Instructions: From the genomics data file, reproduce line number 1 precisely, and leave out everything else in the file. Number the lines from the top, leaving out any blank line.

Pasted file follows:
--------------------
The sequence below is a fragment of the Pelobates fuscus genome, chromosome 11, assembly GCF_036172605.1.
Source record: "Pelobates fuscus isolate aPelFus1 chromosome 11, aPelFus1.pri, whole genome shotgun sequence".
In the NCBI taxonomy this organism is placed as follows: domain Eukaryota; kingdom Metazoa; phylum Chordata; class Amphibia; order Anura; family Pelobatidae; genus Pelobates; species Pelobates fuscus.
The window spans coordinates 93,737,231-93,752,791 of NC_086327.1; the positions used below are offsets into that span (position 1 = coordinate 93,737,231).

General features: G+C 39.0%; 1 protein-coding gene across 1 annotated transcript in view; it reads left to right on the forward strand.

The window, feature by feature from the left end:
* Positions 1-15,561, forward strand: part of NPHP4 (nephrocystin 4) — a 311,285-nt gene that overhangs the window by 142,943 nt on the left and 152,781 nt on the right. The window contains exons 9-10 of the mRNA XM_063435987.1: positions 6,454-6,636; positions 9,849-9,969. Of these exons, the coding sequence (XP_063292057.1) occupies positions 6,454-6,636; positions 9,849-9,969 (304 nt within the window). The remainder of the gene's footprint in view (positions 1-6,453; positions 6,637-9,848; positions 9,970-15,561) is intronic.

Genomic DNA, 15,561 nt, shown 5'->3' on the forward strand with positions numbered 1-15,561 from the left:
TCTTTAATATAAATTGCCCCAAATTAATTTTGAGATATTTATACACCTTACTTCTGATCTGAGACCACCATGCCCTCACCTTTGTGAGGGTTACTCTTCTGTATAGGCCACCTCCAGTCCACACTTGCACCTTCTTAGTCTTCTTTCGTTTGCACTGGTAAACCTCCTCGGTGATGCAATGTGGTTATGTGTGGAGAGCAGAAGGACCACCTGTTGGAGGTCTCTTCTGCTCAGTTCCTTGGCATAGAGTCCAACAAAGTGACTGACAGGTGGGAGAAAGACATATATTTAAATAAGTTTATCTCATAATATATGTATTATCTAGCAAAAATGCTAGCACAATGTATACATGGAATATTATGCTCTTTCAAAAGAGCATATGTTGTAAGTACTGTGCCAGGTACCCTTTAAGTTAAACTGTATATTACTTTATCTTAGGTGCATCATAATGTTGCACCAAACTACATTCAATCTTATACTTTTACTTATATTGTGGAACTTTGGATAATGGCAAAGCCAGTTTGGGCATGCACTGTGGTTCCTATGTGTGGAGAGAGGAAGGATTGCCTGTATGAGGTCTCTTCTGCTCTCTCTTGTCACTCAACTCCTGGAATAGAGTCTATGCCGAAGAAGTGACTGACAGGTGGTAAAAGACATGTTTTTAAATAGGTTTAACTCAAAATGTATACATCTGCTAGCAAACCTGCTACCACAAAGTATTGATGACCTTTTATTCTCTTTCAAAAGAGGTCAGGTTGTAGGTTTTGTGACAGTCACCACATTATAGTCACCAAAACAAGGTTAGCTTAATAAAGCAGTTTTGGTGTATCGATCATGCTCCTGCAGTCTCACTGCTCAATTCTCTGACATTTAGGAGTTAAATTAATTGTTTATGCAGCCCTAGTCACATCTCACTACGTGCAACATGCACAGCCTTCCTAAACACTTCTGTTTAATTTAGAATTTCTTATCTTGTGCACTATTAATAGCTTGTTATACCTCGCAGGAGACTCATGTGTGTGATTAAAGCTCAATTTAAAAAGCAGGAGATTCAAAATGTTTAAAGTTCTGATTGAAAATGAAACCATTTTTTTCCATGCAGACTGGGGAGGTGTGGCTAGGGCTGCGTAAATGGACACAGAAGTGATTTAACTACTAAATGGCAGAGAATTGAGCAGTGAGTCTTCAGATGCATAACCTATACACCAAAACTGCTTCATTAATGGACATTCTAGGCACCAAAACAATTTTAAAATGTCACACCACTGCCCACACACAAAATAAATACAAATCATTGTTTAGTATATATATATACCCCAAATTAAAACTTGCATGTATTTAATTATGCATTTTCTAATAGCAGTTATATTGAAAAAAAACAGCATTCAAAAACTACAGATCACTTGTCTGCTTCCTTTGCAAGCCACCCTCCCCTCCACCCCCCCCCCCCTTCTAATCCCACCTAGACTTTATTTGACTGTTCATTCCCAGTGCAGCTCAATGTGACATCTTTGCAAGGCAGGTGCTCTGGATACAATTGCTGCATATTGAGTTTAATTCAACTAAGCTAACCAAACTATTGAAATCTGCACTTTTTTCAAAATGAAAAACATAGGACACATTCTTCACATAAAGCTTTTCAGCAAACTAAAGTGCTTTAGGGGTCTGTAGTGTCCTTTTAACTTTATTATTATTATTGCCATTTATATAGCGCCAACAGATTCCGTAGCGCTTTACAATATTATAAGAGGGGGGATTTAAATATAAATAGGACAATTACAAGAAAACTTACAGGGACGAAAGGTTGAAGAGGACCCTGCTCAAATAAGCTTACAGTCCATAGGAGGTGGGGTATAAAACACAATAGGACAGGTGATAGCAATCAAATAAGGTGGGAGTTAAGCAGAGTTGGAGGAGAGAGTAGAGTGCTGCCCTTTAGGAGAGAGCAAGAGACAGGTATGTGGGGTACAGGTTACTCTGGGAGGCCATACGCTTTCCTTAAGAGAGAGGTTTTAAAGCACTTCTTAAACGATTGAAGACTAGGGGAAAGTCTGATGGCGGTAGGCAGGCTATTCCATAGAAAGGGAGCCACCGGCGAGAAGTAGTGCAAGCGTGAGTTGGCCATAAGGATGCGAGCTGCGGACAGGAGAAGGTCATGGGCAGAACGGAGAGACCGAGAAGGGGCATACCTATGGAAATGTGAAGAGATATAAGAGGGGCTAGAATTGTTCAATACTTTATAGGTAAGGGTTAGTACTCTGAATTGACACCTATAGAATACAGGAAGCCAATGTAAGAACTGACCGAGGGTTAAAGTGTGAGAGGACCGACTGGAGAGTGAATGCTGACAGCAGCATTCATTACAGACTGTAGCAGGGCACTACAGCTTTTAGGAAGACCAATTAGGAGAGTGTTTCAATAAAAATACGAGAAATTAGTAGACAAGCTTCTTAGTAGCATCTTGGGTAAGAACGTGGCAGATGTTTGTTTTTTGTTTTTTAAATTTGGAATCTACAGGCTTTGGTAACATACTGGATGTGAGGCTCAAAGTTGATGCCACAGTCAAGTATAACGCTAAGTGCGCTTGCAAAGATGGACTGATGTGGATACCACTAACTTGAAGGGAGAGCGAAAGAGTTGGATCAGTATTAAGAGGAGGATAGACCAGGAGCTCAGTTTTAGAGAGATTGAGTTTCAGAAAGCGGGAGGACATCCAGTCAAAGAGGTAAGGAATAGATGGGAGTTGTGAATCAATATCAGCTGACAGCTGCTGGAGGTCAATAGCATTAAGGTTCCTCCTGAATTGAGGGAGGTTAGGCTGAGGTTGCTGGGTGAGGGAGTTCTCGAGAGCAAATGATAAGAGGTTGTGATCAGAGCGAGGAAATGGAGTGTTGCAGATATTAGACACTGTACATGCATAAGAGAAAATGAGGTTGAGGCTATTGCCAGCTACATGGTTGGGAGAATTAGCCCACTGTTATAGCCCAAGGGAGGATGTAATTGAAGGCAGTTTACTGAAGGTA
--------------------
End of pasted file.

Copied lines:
The sequence below is a fragment of the Pelobates fuscus genome, chromosome 11, assembly GCF_036172605.1.